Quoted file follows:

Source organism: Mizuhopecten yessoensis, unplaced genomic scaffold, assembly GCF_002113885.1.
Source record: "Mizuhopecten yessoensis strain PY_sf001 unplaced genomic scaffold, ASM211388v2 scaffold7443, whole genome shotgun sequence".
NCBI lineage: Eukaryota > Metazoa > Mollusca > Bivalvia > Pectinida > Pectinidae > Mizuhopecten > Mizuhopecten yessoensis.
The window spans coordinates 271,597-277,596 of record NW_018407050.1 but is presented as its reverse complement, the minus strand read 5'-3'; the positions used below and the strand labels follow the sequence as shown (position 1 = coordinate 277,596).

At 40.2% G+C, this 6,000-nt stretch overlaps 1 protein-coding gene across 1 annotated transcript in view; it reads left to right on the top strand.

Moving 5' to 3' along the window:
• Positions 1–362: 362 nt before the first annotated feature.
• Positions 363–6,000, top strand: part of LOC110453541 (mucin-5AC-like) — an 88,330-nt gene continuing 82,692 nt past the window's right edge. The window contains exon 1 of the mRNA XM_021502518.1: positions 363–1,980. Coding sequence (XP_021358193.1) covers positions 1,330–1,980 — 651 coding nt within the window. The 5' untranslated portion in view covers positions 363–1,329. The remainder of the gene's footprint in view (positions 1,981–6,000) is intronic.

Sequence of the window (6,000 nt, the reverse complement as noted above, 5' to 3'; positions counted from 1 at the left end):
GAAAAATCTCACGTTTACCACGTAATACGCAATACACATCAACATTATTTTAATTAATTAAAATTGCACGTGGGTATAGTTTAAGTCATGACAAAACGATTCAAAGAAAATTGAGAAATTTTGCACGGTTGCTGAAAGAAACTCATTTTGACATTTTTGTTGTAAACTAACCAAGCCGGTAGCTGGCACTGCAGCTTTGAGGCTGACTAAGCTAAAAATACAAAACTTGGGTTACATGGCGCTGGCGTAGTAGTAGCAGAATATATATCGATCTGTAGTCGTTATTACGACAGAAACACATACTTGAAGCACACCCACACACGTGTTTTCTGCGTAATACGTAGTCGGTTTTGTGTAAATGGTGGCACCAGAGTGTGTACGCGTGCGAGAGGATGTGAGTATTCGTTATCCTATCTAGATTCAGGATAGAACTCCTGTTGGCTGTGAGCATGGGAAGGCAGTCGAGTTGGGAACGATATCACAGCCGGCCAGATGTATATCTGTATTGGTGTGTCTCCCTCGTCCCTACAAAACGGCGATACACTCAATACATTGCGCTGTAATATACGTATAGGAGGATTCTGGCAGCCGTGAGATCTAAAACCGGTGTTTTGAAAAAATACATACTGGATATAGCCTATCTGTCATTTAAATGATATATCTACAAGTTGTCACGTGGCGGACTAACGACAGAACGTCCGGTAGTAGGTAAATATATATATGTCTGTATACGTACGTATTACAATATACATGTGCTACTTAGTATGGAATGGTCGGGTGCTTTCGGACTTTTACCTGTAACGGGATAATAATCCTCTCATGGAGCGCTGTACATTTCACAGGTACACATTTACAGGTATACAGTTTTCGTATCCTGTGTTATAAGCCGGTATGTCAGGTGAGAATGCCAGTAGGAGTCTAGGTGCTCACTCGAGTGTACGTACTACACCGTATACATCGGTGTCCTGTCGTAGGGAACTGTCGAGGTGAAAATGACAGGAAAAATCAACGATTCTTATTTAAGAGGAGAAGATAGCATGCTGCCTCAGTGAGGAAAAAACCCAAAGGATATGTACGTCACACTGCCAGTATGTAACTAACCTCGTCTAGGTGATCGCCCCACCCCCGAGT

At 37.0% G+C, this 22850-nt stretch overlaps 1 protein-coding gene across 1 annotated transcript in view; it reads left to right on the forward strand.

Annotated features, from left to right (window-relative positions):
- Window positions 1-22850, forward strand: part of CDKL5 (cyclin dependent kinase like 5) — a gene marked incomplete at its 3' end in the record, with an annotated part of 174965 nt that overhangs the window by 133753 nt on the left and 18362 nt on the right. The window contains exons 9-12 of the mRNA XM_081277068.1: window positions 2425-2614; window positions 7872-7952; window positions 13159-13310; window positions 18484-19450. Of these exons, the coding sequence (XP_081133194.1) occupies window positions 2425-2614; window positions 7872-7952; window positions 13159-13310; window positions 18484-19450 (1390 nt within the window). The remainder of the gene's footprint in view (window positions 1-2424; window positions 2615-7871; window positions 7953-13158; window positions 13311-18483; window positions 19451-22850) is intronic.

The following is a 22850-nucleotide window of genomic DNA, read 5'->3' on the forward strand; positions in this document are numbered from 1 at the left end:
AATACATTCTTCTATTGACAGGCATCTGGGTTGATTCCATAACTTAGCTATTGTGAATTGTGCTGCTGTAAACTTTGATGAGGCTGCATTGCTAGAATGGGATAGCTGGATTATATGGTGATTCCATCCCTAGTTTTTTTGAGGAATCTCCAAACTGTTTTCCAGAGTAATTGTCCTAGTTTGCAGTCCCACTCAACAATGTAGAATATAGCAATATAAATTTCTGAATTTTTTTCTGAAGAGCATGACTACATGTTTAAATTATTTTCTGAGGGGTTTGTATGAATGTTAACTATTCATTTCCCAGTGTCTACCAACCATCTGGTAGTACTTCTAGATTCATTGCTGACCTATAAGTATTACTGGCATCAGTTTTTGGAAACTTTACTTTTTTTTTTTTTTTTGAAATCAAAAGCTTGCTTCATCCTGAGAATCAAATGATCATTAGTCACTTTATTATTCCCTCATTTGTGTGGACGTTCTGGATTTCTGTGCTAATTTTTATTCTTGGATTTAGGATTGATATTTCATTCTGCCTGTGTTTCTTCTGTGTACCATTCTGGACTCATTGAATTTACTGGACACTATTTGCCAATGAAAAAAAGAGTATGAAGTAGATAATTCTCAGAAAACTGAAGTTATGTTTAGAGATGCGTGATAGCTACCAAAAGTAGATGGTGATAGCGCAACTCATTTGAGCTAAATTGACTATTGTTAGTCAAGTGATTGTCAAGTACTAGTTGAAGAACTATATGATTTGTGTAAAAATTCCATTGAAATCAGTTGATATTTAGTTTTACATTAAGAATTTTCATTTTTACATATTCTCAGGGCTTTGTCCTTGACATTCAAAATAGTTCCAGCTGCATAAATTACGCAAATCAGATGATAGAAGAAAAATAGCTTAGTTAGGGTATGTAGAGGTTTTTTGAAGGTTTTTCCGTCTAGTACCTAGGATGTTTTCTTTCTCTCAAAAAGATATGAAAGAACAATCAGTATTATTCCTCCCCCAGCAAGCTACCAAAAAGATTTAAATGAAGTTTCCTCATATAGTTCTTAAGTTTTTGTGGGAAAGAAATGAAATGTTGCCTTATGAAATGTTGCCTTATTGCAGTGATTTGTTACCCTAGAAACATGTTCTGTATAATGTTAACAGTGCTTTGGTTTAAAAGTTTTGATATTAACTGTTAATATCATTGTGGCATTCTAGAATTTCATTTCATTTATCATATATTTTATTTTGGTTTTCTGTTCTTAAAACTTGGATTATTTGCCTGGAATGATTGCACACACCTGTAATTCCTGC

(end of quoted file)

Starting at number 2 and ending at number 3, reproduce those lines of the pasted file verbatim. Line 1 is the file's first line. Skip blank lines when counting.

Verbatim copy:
Source record: "Mizuhopecten yessoensis strain PY_sf001 unplaced genomic scaffold, ASM211388v2 scaffold7443, whole genome shotgun sequence".
NCBI lineage: Eukaryota > Metazoa > Mollusca > Bivalvia > Pectinida > Pectinidae > Mizuhopecten > Mizuhopecten yessoensis.